In 1970, the US Congress placed marijuana in Schedule I of the Controlled Substances Act because they considered it to have “no accepted medical use.” Since then, 23 of 50 US states and DC have legalized the medical use of marijuana.

Proponents of medical marijuana argue that it can be a safe and effective treatment for the symptoms of cancer, AIDS, multiple sclerosis, pain, glaucoma, epilepsy, and other conditions. They cite dozens of peer-reviewed studies, prominent medical organizations, major government reports, and the use of marijuana as medicine throughout world history.

Opponents of medical marijuana argue that it is too dangerous to use, lacks FDA-approval, and that various legal drugs make marijuana use unnecessary. They say marijuana is addictive, leads to harder drug use, interferes with fertility, impairs driving ability, and injures the lungs, immune system, and brain. They say that medical marijuana is a front for drug legalization and recreational use.
For over 4,800 years, Cannabis/Marijuana have been used medically for a variety of ailments. The effects and properties of cannabis have been recognized in historical texts in a multitude of cultures and regions – texts from China, Greece, and Persia are some of the regions of which confirmed texts depict medicinal use of cannabis.taxact

Cannabis was used as a superb pain reliever until the invention of aspirin came into use. Other ailments and maladies that cannabis were used for were: migraines, insomnia/sleeping aid, analgesic, and anticonvulsant. However, in 1937, it was banned with the 1937 marijuana tax act.

Researchers and scientists over the years and with recent discoveries have identified also that cannabis use can relieve intraocular pressure – aiding in glaucoma patients (since high pressure in such patients cause blindness). It also serves a vital function in aiding patients in preventing the wasting syndromes / chronic appetite loss associated with chemotherapy treatment and AIDS.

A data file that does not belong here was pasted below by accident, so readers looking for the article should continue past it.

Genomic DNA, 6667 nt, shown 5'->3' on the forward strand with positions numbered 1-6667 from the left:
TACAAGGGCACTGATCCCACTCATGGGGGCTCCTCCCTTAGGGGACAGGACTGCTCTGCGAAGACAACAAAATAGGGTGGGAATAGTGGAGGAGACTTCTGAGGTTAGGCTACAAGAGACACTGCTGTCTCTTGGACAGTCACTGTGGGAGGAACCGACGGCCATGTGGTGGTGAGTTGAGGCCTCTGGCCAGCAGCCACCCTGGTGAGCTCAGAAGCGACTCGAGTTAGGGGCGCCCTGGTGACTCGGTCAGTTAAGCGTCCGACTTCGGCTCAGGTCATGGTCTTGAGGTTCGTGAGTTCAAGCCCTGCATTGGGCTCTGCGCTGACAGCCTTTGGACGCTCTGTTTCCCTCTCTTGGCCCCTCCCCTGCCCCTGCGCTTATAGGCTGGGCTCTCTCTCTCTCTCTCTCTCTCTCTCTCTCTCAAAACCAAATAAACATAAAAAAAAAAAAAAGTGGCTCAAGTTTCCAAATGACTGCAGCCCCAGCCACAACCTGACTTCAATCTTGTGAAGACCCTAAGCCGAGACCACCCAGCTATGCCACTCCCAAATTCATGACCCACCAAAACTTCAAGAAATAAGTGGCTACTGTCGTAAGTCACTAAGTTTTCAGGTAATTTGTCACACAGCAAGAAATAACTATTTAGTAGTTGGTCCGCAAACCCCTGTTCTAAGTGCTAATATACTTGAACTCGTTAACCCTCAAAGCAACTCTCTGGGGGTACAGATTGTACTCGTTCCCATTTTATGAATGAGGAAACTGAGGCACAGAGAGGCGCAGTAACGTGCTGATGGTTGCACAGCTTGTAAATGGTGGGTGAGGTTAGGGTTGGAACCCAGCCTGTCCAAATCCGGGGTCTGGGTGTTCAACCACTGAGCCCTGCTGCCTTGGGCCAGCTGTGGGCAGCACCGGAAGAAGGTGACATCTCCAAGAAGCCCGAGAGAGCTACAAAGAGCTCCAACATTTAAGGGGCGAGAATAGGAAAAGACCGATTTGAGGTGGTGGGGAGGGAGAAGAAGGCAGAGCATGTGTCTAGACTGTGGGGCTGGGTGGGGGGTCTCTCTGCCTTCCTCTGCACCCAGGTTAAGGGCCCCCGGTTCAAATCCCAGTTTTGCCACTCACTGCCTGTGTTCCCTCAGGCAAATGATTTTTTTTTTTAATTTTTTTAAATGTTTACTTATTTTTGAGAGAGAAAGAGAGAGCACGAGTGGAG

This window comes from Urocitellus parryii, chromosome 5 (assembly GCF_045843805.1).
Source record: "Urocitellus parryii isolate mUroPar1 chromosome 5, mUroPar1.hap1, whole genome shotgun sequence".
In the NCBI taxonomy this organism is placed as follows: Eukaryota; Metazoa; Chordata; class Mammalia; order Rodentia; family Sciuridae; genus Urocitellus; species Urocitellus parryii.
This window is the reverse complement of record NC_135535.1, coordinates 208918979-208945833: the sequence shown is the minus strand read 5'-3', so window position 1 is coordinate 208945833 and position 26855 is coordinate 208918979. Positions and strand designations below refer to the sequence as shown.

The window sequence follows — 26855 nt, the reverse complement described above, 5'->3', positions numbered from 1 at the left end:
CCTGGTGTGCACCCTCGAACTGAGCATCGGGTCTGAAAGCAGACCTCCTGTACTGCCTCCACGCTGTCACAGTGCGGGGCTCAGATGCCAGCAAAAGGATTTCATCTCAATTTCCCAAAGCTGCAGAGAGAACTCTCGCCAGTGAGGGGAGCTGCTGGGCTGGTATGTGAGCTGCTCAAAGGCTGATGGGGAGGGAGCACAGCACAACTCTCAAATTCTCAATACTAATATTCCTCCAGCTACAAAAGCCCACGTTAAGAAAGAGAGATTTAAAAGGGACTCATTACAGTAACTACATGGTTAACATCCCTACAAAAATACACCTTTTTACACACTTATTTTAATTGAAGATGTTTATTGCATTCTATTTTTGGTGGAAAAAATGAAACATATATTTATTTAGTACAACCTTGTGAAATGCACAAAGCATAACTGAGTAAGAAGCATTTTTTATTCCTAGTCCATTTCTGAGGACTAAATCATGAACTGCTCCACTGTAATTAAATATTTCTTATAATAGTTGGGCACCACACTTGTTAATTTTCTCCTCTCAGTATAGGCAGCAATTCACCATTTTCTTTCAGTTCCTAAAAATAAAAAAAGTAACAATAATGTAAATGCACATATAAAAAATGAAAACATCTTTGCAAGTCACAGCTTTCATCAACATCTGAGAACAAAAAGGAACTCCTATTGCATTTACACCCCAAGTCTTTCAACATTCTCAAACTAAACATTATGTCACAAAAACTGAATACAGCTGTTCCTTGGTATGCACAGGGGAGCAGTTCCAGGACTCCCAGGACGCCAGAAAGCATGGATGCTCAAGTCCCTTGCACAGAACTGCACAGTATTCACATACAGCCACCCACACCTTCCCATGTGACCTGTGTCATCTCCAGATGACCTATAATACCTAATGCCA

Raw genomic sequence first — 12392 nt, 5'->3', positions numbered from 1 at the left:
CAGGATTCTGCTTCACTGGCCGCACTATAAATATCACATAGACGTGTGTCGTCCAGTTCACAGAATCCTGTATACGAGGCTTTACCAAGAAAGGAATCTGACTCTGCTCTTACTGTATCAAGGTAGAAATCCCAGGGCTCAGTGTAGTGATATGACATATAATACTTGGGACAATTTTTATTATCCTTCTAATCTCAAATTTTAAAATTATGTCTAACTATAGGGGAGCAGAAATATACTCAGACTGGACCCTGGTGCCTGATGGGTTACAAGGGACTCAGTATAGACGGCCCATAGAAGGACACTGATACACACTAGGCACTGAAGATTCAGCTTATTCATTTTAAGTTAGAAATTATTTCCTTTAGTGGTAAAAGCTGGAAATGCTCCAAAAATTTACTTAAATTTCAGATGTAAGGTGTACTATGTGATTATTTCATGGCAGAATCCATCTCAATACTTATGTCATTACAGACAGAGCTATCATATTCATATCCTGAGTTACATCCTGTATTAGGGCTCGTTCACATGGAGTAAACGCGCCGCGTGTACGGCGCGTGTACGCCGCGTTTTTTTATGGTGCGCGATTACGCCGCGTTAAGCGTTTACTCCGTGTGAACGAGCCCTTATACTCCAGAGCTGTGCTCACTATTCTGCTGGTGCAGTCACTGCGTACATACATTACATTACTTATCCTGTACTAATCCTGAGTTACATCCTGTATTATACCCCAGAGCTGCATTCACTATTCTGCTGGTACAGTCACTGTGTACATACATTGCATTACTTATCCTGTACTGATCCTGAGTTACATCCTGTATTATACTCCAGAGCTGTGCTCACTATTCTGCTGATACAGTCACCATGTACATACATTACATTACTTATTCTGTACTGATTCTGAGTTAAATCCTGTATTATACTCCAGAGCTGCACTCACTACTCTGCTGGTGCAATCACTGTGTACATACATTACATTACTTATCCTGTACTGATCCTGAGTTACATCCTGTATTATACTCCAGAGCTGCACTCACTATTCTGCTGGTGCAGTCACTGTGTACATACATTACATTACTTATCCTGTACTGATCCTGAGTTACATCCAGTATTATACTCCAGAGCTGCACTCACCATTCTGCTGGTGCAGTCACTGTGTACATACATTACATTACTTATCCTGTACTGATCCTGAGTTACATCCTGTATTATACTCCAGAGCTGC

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More states are passing laws that allow people to use medical marijuana. So what does it treat, and who can and should use it?

Pain is the main reason people ask for a prescription, says Barth Wilsey, MD, a pain medicine specialist at the University of California Davis Medical Center. It could be from headaches, a disease like cancer, or a long-term condition, like glaucoma or nerve pain.

If you live in a state where medical marijuana is legal and your doctor thinks it would help, you’ll get a “marijuana card.” You will be put on a list that allows you to buy marijuana from an authorized seller, called a dispensary.

Doctors also may prescribe medical marijuana to treat:Medical-Marijuana-News

  • Muscle spasms caused by multiple sclerosis
  • Nausea from cancer chemotherapy
  • Poor appetite and weight loss caused by chronic illness, such as HIV, or nerve pain
  • Seizure disorders
  • Crohn’s disease

The FDA has also approved THC, a key ingredient in marijuana, to treat nausea and improve appetite. It’s available by prescription Marinol (dronabinol) and Cesamet (nabilone).

How Does It Work?

Your body already makes marijuana-like chemicals that affect pain, inflammation, and many other processes. Marijuana can sometimes help those natural chemicals work better, says Laura Borgelt, PharmD, of the University of Colorado.

How Is It Used?

Medical marijuana may be:

  • Smoked
  • Vaporized (heated until active ingredients are released, but no smoke is formed)
  • Eaten (usually in the form of cookies or candy)
  • Taken as a liquid extract

Side Effects

Side effects of marijuana that usually don’t last long can include:

  • Dizziness
  • Drowsiness
  • Short-term memory loss
  • Euphoria

More serious side effects include severe anxiety and psychosis.

Risks and Limits

Medical marijuana is not monitored like FDA-approved medicines. When using it, you don’t know its potential to cause cancer, its purity, potency, or side effects.

Only people who have a card from a doctor should use medical marijuana. Doctors will not prescribe medical marijuana to anyone under 18. Others who should not use it:

  • People with heart disease
  • Pregnant women
  • People with a history of psychosis